Intestinal tumours are relatively rare in dogs, accounting for 8 percent of all tumours (Dobson et al., 2002). Lymphoma is the most common intestinal neoplasia in dogs, followed by adenocarcinoma and then leiomyosarcomas or gastrointestinal stromal tumours (GISTs). Although the literature is contradictory, males may be over-represented as some studies have shown male dogs are more likely to develop intestinal lymphoma, adenocarcinoma, leiomyoma and leiomyosarcoma compared to females (Selmic et al., 2019). There are no consistently reported breed predispositions in dogs.
This article will focus on epithelial and mesenchymal tumours of the intestine, highlighting important differences between biological behaviour based on anatomical location. It will cover key clinical signs, how to investigate and diagnose intestinal tumours and the aetiology, treatment and prognosis of specific intestinal tumour types in dogs.
Clinical signs associated with intestinal tumours mainly include weight loss, diarrhoea, hyporexia and vomiting. These can vary depending on the location of the mass. For example, small intestinal tumours may predominantly present with weight loss, whereas colorectal tumours may be more likely to cause haematochezia and tenesmus. If intestinal obstruction or perforation occurs, then clinical signs of an acute abdomen may follow. Occasionally, clinical signs secondary to paraneoplastic syndromes can occur. In one study, hypoglycaemia attributed to gastrointestinal leiomyosarcoma was reported in over 50 percent of dogs (Cohen et al., 2003). A list of reported paraneoplastic syndromes associated with intestinal tumours is found in Table 1.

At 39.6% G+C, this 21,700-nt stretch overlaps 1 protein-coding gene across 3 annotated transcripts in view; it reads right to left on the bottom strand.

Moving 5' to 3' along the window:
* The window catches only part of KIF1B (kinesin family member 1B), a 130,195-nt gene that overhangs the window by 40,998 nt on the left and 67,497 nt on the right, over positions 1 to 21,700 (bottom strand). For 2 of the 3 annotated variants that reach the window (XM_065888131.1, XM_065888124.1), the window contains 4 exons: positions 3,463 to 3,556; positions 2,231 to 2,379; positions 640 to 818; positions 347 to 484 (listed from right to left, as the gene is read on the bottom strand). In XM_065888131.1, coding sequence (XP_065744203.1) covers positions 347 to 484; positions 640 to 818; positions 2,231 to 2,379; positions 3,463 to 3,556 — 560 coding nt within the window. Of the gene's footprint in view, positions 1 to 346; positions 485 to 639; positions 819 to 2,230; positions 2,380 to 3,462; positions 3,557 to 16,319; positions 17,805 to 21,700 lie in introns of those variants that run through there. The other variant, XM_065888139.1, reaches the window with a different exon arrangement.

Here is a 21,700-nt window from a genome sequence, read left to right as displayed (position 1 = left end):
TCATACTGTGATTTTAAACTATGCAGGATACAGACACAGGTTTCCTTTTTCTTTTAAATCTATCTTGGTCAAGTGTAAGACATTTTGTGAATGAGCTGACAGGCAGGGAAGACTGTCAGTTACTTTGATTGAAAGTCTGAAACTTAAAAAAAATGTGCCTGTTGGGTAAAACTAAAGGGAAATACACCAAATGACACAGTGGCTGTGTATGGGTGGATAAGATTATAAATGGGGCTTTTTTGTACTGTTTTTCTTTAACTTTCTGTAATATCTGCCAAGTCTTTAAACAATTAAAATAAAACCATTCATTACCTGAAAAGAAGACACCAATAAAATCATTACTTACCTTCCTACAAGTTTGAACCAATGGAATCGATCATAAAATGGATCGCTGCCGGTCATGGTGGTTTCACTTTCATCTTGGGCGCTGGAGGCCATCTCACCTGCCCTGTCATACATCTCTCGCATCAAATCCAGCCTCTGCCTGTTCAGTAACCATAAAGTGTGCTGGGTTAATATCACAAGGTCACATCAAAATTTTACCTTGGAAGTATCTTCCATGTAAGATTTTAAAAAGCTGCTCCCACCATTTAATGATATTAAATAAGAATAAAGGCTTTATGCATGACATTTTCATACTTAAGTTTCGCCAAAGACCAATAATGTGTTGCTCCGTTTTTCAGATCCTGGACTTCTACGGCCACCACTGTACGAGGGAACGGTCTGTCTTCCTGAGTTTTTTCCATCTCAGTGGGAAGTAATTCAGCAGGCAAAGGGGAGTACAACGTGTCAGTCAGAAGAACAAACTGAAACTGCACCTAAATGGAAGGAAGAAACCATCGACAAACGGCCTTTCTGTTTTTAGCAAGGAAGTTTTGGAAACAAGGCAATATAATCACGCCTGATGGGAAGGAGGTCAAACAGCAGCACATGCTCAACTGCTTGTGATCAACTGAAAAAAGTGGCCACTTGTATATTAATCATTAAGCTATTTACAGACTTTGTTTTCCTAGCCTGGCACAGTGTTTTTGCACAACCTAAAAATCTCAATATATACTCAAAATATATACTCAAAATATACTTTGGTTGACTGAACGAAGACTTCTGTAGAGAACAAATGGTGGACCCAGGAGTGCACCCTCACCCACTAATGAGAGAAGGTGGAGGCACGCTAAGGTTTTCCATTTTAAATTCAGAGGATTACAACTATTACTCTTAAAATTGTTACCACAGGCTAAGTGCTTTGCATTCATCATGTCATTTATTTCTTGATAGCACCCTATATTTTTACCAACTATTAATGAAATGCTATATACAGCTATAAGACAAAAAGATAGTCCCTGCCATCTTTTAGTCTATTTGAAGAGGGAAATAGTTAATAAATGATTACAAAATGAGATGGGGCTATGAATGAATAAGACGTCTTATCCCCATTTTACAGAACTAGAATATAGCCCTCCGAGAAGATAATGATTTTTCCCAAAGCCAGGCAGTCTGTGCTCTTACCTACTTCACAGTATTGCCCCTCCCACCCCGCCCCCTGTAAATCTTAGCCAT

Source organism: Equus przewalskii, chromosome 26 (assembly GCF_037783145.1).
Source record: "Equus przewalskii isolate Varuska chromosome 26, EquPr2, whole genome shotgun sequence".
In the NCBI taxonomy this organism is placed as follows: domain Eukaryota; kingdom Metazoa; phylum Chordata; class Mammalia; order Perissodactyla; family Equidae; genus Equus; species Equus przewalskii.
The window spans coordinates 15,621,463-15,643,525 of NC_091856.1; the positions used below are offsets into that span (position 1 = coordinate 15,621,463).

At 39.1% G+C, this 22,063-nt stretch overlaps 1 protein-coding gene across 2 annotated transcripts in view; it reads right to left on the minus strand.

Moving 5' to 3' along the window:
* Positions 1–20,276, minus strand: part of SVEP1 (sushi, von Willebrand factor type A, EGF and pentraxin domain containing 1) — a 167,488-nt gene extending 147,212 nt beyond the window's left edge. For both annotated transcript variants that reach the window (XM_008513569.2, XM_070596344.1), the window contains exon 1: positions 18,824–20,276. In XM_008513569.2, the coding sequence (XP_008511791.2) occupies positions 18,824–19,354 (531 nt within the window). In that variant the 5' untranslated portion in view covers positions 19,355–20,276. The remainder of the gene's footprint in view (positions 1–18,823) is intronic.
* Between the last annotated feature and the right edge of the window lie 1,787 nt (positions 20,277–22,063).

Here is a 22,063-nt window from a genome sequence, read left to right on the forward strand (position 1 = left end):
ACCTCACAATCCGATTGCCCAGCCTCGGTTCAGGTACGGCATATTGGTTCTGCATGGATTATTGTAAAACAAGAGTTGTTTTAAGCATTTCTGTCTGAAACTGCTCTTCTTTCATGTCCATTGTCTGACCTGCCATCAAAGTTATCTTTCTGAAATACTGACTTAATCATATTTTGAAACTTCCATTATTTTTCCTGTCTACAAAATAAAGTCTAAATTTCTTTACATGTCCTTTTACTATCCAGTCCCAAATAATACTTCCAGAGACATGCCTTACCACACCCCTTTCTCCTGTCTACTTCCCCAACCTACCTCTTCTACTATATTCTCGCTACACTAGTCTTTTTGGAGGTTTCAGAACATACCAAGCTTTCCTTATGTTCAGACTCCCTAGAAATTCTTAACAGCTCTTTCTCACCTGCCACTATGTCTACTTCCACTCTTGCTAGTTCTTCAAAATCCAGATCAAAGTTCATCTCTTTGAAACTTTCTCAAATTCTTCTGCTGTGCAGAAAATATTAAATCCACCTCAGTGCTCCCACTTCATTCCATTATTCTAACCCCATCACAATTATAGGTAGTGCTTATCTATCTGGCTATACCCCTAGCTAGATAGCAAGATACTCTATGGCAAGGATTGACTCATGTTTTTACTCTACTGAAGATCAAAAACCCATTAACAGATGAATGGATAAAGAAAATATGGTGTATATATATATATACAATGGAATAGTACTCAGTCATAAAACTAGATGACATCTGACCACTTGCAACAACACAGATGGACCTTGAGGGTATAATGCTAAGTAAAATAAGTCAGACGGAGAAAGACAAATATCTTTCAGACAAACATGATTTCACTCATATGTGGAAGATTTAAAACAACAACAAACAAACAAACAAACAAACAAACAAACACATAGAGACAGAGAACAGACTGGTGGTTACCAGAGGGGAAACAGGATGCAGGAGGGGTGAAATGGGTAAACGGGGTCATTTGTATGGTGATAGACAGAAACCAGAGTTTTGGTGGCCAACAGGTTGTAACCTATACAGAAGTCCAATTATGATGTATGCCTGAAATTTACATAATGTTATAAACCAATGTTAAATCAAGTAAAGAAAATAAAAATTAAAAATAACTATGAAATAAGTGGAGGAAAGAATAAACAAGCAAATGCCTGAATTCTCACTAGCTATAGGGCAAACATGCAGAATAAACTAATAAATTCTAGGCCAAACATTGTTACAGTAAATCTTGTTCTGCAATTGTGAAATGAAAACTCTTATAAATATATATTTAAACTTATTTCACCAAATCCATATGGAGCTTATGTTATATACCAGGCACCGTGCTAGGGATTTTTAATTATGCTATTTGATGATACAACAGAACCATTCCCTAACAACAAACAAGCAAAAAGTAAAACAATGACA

|Paraneoplastic syndrome||Tumour type||Reference(s)|
|Alopecia||Intestinal carcinoma||Muller et al., 2002|
|Neutrophilia||Rectal adenomatous polyps||Thompson et al., 1992|
|Erythrocytosis||Caecal leiomyosarcoma||Sato et al., 2002|
|Hypoglycaemia||Smooth muscle tumours||Cohen et al., 2003; Bagley et al., 1996|
|Nephrogenic diabetes insipidus||Intestinal leiomyosarcoma||Cohen and Post, 1999|
Diagnosis and investigation
Patients with intestinal tumours should have a minimum database of haematology, biochemistry and urinalysis. Imaging should be performed to further investigate the primary tumour and assess for possible metastatic disease. Accessible lesions should be sampled for cytology and/or histopathology.
Patients with intestinal tumours should have a minimum database of haematology, biochemistry and urinalysis
Physical examination reveals a palpable abdominal mass in up to 50 percent of cases. Rectal examination is crucial as this may aid the identification of rectal masses or strictures/annular lesions. Haematology frequently documents anaemia secondary to gastrointestinal bleeding or chronic inflammation, but melena may not always be present. Neutrophilia is also common. Serum biochemistry demonstrates hypoproteinaemia secondary to malabsorption in up to one-third of cases. Cobalamin levels should also be assessed in patients with small intestinal tumours in case supplementation is required. Other biochemical abnormalities can include elevated alkaline phosphatase, elevated urea (due to gastrointestinal bleeding) and hypoglycaemia as previously discussed.
Diagnostic imaging to evaluate the primary tumour can be performed via abdominal ultrasound (US) or computed tomography (CT). In most cases, US should be sufficient to identify a focal intestinal lesion, assess regional lymph nodes (LNs) for enlargement and evaluate for visceral metastasis. Additionally, ultrasound can more accurately assess intestinal wall layering compared to CT. This is important as loss of wall layering is significantly associated with neoplasia compared to inflammatory lesions (Penninck et al., 2003).
If the mass is causing luminal obstruction or has perforated, then surgical excision for both diagnostic and therapeutic purposes may be considered